When I was 17, I lived in Jerusalem for half a year in the German Colony neighborhood filled with picturesque Templer homes. I was participating in an intensive youth leadership training program with 95 other young Jewish youth leaders from around the world. This was before 1967, the war, and the unilateral “unification” of the city. There was no access to the Western Wall and all of the other Jewish, Muslim and Christian sites in and around the Old City. And it was wonderful.
The lovely little village
Jerusalem felt like a little village – you could walk everywhere. We would go to see films at the Smadar cinema which was opened in 1928, see soccer/football games at the field of the left-wing club Hapoel Jerusalem, walk past the windmill and up Jaffa Road to get ice cream at the corner of King George and Jaffa Streets, and could visit the beautiful YMCA building built in 1933 and dedicated by Lord Allenby opposite the impressive King David Hotel that was bombed by Menachem Begin’s right-wing Irgun underground in 1946. There was the Biblical Zoo, opened in 1940, with both animals and plants that are mentioned in the Bible, and all the other green parks around the city, as well as the very user-friendly Givat Ram campus of the Hebrew University. There was also the Billy Rose Sculpture Garden. I even remember going to the old progressive Tzavta Club on King George Street to hear a debate between Prof. Yigal Yadin, the general/archeologist who would one day become Deputy Prime Minister and left-wing firebrand Member of Knesset Ya’acov Riftin from Kibbutz Ein Shemer about the Israeli electoral system.
Although the old Knesset building (soon to become the Museum of the Knesset) was there on King George Street, there were no nationalist, chauvinistic or ultra-religious vibes.
Yes, there was a “No Man’s Land” filled with mines between the Israeli and Jordanian-held sectors of Jerusalem, and I also remember Jordanian soldiers with rifles standing guard over the sandbags strategically placed on the walls and roof of the Notre Dame Center, the Pope’s home away from home in the Holy Land on the other side of the border.
But everything appeared to be calm and quiet. This was the little village of West Jerusalem, and East Jerusalem was on the other side of the moon.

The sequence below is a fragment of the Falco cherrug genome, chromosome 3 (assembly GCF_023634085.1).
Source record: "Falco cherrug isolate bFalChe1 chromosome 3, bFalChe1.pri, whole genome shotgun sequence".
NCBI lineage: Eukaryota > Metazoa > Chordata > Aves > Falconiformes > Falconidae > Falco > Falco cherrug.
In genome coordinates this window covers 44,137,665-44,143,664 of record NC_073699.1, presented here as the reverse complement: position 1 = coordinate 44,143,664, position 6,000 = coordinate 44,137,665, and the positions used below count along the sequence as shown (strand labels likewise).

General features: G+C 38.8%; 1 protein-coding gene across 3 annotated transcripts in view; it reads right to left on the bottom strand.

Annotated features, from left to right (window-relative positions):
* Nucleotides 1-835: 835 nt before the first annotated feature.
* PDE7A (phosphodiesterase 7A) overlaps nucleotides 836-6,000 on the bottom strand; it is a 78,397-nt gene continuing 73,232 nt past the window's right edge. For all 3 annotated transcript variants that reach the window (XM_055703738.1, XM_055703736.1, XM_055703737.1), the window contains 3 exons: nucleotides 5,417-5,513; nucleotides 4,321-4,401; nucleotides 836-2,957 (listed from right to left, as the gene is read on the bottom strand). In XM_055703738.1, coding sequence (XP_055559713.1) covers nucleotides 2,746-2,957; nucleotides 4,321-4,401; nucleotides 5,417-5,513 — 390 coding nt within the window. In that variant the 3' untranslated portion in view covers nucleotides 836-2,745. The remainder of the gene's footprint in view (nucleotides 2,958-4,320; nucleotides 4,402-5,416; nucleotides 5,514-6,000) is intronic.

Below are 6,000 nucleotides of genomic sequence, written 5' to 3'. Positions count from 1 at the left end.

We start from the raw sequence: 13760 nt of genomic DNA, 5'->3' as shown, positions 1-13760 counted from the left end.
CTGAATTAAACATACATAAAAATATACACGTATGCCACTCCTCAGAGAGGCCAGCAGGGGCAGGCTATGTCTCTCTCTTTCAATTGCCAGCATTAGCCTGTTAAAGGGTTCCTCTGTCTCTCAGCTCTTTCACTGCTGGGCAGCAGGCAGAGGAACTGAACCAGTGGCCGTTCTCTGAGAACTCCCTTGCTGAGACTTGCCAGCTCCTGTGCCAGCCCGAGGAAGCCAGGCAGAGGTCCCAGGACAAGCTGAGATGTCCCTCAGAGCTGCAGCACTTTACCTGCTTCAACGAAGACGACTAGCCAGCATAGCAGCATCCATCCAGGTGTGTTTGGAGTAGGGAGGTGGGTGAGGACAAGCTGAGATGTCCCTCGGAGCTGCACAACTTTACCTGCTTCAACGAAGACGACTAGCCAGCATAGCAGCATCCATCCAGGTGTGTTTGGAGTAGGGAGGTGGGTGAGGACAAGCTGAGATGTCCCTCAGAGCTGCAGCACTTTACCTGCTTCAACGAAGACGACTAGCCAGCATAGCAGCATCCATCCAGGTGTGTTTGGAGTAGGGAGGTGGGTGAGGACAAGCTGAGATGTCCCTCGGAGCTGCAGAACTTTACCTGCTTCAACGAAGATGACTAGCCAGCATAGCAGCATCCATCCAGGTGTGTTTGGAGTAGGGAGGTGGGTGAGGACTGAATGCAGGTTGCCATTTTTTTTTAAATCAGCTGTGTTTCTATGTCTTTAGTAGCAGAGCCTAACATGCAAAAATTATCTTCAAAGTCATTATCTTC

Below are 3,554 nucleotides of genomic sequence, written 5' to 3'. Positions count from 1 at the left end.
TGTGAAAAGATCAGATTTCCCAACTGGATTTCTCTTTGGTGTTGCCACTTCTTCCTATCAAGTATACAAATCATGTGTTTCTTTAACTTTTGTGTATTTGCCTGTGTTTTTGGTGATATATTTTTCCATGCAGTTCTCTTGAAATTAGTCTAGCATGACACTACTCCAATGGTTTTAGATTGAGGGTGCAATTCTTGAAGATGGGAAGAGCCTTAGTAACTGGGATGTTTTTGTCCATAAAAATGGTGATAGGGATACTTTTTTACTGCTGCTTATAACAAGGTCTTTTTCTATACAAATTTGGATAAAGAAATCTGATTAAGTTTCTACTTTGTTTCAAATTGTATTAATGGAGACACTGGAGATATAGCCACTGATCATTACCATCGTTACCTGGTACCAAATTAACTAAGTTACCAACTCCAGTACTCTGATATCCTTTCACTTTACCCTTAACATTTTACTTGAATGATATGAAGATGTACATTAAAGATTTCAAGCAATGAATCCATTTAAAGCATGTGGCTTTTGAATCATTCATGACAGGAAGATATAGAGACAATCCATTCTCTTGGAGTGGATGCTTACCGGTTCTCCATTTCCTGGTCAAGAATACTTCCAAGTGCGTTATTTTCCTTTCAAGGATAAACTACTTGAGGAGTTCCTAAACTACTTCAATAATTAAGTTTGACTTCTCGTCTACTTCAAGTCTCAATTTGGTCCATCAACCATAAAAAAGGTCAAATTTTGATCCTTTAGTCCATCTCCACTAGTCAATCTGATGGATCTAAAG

Between Tel Aviv and East Jerusalem
For the past 15 years, I have been dividing my week between my home in Tel Aviv and the offices of the Palestine-Israel Journal (www.pij.org) in East Jerusalem, one of the few spaces where Israelis and Palestinians meet in Jerusalem on a regular basis, while sleeping in The Little House in the (German) Colony in West Jerusalem, not far from where I lived when I was 17. This supposedly “united Jerusalem” gives off totally different vibes. No longer a little village, today’s Jerusalem feels like a sprawling urban mass, and is ranked as one of the poorest cities in Israel. In West Jerusalem, the Knesset, Supreme Court and Israel Museum are impressive buildings, while the Hebrew University’s Mount Scopus campus is like a concrete maze. Immediately after 1967, the new-found access to the Old City was intriguing. I used to wander around at night visiting the Danish Tea Room, listening to James Brown on the radio. Today, while still very colorful, it is an uninviting battle ground between local Palestinians hanging on to their homes and extreme right-wing ultra-nationalistic religious Jews. As for the Western Wall, while I was curious to see and actually touch it after 1967, today the plaza in front of the Wall is a gathering place for right-wing religious Israelis, a counterpoint to Rabin Square in Tel Aviv which I consider to be the center of Israeli grassroots democracy.
East Jerusalem after 1967 appeared to be a vibrant Middle Eastern society, but since being cut off from the West Bank hinterland by the Separation Barrier and the Occupation it has gone into a noticeable decline (with some recent slight signs of revival), while the population has increased.
Will Nir Barkat be the last Jewish Mayor of Jerusalem?
Today the population ratio of Jerusalem is about 60% Israeli and almost 40% Palestinian out of an 800,000 population. At a meeting of peace activists with Jerusalem Mayor Nir Barkat I said, “Given the current population growth rate and the amount of younger generation secular Jews leaving Jerusalem, aren’t you afraid that you will be the last Jewish mayor of “United Jerusalem”? He avoided answering my question.
On May 12th, 1968, the Israeli government declared “Jerusalem Day” a national holiday. The date roams around since it is determined according to the Hebrew calendar, and it falls this year today, May 24th. The right-wing Israeli government is celebrating “50 Years of the Unification of Jerusalem”. However counter signs pasted up throughout the city in honor of President Trump’s visit said the following:
I frequently I take a taxi from the Central Bus Station in West Jerusalem to our East Jerusalem office. Recently, one Jewish driver became more and more distressed as we neared the Wadi Joz neighborhood in East Jerusalem. “Where are you taking me to?! If I had known it was inside the Palestinian area, I wouldn’t have come!” I asked him “don’t you believe in a “United Jerusalem”? His response, “No thank you, let the Palestinians have all of East Jerusalem. I don’t need it.”
I know that there are young Israeli and Palestinian Jerusalemites who believe in working for a better future in a shared city that would be the capital of both Israel and the future State of Palestine. I admire and encourage them, and wish them well. But one of the blessings of living in Tel Aviv is that there are no holy places to fight over and get worked up about. Live and let live.